My big curly hair is rich sexual-harassment material. Instead of tying it back to protect myself, I decided to use my academic and professional experience to reinvent a safe environment for me and every other woman. I am a GIS data analyst. That is, I am the nerd who uses statistics and mapping technology to explain how the number of street lanes can invite a certain type of crime.
– Sawsan Gad, Freelance Researcher, Harassmap
From molestation, cyber harassment and domestic violence to rape and trafficking, women across the world are subjected to numerous acts of violence every day. A few projects built on the open source Ushahidi platform display crowdsourced maps of reports of these incidents, as well as maintain a database of these reports. Some reports are submitted anonymously by the victims or their near ones; others are pulled in from the news and social networking websites. This data is useful for researchers, governments, law enforcement agencies, the police, organisations working on gender issues and issues related to violence against women, and civil society organisations. These deployments also guide the women facing violence to resources and help. Most of all, these initiatives create testimonies and offer the victims a presence and a voice — verily crucial in the aftermath of crimes where victims are coerced into silence or purposefully isolated.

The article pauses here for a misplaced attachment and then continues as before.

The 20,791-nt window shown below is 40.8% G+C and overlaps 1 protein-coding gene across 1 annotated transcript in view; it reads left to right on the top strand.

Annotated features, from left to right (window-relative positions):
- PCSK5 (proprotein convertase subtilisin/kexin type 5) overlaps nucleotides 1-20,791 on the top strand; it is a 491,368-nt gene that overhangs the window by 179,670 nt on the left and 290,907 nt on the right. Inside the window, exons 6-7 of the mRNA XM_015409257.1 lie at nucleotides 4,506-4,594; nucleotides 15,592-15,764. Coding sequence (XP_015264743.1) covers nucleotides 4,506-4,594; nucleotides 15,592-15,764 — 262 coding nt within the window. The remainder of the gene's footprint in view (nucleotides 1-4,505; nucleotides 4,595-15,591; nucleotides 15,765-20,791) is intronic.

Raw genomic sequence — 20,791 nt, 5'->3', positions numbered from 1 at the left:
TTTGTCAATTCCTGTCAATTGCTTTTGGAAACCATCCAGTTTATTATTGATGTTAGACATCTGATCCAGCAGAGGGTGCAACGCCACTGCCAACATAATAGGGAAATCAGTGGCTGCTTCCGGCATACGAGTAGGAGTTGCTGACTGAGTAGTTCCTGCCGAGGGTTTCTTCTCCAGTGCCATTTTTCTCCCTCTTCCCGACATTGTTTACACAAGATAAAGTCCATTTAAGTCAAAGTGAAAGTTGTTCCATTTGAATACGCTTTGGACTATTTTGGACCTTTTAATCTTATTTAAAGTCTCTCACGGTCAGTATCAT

Harassmap displaying 'hotspots' of sexual harassment in Egypt.
Harassmap is a project to map incidents of sexual harassment in Egypt through SMS reports. Though the project is new, its model presents immense possibilities for use in ensuring the public safety of women if successful and replicated in other parts of the world.
Reports are submitted by texting details such as the nature of harassment (ogling, verbal abuse, sexual assault) and the location to a dedicated number. Alternately, they may be submitted using a form on the website, tweeting with the hashtag #harassmap, by sending an email, or using the iPhone or Android apps for Ushahidi. The reports are moderated by volunteers and placed on an interactive Google map as well as the Harassmap timeline. A list of the reports in chronological order is accessible on which visitors to the websites may leave their comments. Another section pulls in and displays news reports.
The places with the most reports are termed harassment ‘hotspots’. The site also has referral links to services where distressed users could seek help with filing a report with the police, undergoing psychological counselling etc. The website also publishes an analysis of the reports gathered over a period of time. Users of Harassmap can blog about their experiences facing harassment at the website and read those of others.